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Spring Time is Time for Asparagus

Spring Time is Time for Asparagus

 

            Asparagus or garden asparagus, scientific name “Asparagus officinalis”, is a spring vegetable. Asparagus is native to most of Europe, northern Africa and western Asia but now is cultivated worldwide.

            Asparagus has been used both as a vegetable and as a medicine.  It is pictured as an offering on an Egyptian frieze dating to 3000 BC.  A recipe for cooking asparagus is in the oldest surviving book of recipes - Apicius’s third-century AD “De re coquinaria” or “Of Such Cookery”.

            Both the finest texture and the strongest taste of asparagus is in its tips. Only young asparagus shoots are commonly eaten; once the buds start to open the shoots quickly turn woody.

            Water makes up 93% of asparagus's composition. Asparagus is low in calories and is also very low in sodium. It is a good source of vitamin B6, calcium, magnesium and zinc, and a very good source of fiber, protein, beta-carotene, vitamin C, vitamin E, vitamin K, thiamin, riboflavin, niacin, folic acid, iron, phosphorus, potassium, copper, manganese and selenium. The amino acid asparagine gets its name from asparagus, as the asparagus plant is relatively rich in this compound. Asparagus is the leading supplier among vegetables of folic acid. A 5.3 ounce serving provides 60% of the recommended daily allowance for folacin which is necessary for blood cell formation, growth, and prevention of liver disease. Folacin has been shown to play a significant role in the prevention of neural tube defects, such as spina bifida, that cause paralysis and death in 2,500 babies each year

            Asparagus shoots are prepared and served in a number of ways around the world, typically as an appetizer or vegetable side dish. In Asian-style cooking, asparagus is often stir-fried. Asparagus may also be quickly grilled over charcoal or hardwood embers. It is also used as an ingredient in some stews and soups. In recent years asparagus eaten raw, as a component of a salad, has regained popularity.  Asparagus can also be pickled and stored for several years. Some brands label shoots prepared this way as "marinated".

       When purchasing asparagus, select asparagus with stalks that are firm, crisp, and have heads that are full, tightly closed, and not discolored. Check the aroma from the bunched asparagus as it should not give off an objectionable odor. The ends of the asparagus that have been cut should be moist and fresh in appearance, not dried or cracking.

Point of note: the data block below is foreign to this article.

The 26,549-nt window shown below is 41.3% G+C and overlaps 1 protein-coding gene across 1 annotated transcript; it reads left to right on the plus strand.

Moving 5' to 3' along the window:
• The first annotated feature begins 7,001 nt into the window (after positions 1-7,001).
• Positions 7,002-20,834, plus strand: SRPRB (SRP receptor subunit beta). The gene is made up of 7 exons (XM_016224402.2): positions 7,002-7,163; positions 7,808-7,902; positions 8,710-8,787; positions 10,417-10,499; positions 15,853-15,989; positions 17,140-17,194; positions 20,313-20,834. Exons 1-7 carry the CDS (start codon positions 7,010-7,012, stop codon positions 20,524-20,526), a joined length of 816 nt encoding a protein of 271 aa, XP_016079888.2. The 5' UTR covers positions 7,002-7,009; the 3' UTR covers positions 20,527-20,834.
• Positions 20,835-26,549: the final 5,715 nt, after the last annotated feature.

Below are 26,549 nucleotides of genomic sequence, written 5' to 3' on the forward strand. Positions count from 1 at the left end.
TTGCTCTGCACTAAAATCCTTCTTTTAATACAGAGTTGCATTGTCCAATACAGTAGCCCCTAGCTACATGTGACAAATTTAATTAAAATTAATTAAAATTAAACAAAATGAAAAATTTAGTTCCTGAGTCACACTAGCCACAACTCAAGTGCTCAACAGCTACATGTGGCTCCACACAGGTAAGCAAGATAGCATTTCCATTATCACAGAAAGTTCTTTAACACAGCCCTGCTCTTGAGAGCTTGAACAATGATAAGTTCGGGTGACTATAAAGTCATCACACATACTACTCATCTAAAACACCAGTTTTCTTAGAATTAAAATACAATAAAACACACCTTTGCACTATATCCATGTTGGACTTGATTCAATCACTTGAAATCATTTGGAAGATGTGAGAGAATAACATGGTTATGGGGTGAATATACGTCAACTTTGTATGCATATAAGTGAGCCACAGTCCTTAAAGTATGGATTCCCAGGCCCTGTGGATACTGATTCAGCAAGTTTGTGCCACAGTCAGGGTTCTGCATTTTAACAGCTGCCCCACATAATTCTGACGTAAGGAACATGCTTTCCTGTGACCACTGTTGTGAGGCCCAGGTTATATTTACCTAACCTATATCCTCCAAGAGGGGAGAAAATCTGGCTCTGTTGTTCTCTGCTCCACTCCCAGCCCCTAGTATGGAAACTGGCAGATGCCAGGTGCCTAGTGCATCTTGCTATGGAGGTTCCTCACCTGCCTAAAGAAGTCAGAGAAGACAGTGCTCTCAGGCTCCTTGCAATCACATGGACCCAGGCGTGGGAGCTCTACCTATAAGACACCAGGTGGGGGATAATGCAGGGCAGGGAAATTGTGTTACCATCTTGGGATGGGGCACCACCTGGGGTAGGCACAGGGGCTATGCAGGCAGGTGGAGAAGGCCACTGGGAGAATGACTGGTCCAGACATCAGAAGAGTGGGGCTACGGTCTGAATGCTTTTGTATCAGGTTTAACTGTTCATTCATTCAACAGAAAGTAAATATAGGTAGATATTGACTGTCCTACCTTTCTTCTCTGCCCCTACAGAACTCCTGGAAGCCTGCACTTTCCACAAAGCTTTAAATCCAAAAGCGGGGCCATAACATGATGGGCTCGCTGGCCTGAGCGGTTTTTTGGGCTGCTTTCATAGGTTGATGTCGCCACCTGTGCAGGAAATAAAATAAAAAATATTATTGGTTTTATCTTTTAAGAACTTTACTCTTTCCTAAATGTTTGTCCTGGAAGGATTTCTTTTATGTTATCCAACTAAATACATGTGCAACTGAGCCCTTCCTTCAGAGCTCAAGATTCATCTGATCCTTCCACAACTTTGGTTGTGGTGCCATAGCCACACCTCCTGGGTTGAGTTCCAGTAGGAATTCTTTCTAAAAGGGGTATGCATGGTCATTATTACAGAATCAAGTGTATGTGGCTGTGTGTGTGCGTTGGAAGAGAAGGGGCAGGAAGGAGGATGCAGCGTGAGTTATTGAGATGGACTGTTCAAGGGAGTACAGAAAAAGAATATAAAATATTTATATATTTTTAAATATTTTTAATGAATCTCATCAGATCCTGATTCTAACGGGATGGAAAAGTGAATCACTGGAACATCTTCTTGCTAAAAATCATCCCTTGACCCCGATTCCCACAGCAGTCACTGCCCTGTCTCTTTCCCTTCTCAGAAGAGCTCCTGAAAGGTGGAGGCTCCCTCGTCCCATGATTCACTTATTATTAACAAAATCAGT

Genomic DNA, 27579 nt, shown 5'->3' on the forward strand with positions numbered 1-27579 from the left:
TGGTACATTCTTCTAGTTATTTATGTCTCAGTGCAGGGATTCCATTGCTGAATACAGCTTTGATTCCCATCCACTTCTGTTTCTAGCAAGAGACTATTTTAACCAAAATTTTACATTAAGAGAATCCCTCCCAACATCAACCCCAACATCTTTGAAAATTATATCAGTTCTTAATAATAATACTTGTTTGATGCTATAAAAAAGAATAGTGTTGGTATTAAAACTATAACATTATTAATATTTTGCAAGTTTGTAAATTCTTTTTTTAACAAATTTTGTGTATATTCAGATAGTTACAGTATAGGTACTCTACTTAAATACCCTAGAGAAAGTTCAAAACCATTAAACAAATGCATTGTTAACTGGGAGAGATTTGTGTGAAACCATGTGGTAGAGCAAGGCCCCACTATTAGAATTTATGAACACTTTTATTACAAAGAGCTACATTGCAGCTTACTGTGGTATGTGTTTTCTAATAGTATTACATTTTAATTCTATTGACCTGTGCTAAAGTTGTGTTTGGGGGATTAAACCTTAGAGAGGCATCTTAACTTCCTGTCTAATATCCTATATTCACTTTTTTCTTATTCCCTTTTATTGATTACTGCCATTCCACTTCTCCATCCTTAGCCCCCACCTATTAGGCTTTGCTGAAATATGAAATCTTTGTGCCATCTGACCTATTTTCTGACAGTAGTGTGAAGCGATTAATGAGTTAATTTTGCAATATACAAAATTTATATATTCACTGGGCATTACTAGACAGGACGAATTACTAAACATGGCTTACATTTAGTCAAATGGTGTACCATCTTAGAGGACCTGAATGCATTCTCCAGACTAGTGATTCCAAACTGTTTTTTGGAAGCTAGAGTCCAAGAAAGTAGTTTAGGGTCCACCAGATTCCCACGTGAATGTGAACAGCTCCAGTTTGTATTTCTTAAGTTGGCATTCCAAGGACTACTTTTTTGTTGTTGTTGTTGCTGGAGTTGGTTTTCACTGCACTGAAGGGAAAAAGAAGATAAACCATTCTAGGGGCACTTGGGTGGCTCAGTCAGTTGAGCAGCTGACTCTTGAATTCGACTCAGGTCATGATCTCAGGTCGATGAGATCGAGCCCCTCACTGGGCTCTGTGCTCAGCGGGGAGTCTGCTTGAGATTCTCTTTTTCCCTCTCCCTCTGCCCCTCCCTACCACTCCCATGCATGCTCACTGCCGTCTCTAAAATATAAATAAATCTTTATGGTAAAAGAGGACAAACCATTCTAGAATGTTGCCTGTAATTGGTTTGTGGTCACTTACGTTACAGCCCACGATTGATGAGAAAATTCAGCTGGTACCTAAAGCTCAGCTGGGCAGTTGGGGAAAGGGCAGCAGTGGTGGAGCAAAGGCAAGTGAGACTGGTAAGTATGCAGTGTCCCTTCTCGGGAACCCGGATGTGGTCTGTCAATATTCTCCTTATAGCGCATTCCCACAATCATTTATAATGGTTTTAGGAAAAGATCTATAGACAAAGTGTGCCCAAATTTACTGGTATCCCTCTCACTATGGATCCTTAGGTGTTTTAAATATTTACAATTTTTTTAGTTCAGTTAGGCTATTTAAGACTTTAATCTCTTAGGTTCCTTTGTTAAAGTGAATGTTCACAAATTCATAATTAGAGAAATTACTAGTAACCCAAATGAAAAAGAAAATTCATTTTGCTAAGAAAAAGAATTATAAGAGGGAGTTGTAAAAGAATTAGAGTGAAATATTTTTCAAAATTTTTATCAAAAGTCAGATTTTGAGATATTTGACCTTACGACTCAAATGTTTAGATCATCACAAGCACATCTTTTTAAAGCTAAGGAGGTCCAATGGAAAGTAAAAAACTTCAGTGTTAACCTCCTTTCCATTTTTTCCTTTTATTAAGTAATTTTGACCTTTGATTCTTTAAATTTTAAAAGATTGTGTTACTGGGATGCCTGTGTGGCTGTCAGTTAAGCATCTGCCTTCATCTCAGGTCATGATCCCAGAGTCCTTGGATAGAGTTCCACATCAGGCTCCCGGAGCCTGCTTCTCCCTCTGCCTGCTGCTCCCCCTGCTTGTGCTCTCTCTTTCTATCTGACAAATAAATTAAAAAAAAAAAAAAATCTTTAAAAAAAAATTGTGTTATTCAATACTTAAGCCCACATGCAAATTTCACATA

Asparagus is very perishable. Fresh asparagus will last about 3 to 4 days while blanched asparagus can last for 9 months in the freezer. To store fresh asparagus, wrap the stalks in a damp cloth and place in a plastic bag that is not airtight. Airtight bags will trap moisture, causing the asparagus to become soggy. Fresh asparagus can also be stored by trimming an inch off the stem end, wrapping ends with a wet paper towel and then stand the spears upright in a glass or upright container filled with a couple of inches of water. Place a loose plastic bag over the spear tips and store in the refrigerator.

            Stem thickness indicates the age of the plant, with the thicker stems coming from older plants. Older, thicker stalks can be woody, although peeling the skin at the base removes the tough layer. Peeled asparagus will however poach much faster.

        Cooking asparagus is a very speedy process. In a saucepan or steamer, with a small amount of boiling water fresh asparagus will be crisp-tender in 5 to 8 minutes. To stir-fry, cut spears diagonally into ½ inch pieces leaving tips whole.  Stir-fry pieces in butter or hot oil, in a skillet or wok at medium high heat. Stir constantly until tender-crisp, 3 to 5 minutes.

 

This salad makes a delicious main course for lunch or dinner.

 

Asparagus and Crab Salad

Dressing:
2 tablespoons olive oil
2 tablespoons rice vinegar
2 tablespoons sugar
1 tablespoon orange juice concentrate
1 tablespoon lime juice
1 tablespoon dark sesame oil

Salad:
2 cups cut-up fresh or frozen asparagus
12 ounces crab meat (fresh or canned) or imitation crab
1 (10-ounce) bag lettuce mix
1 cup 1/2-inch pieces cantaloupe
1 cup sliced seedless cucumber

            For Dressing, combine all ingredients; mix well. Set aside.

            For Salad, steam or microwave asparagus until tender-crisp. Drain and let cool. Cut crab into bite-size pieces. Combine asparagus and crab in a large bowl; add lettuce mix, cantaloupe and cucumber. Toss gently. Pour salad dressing over all. Toss to evenly coat. Serve immediately.

Makes 4 to 6 servings.

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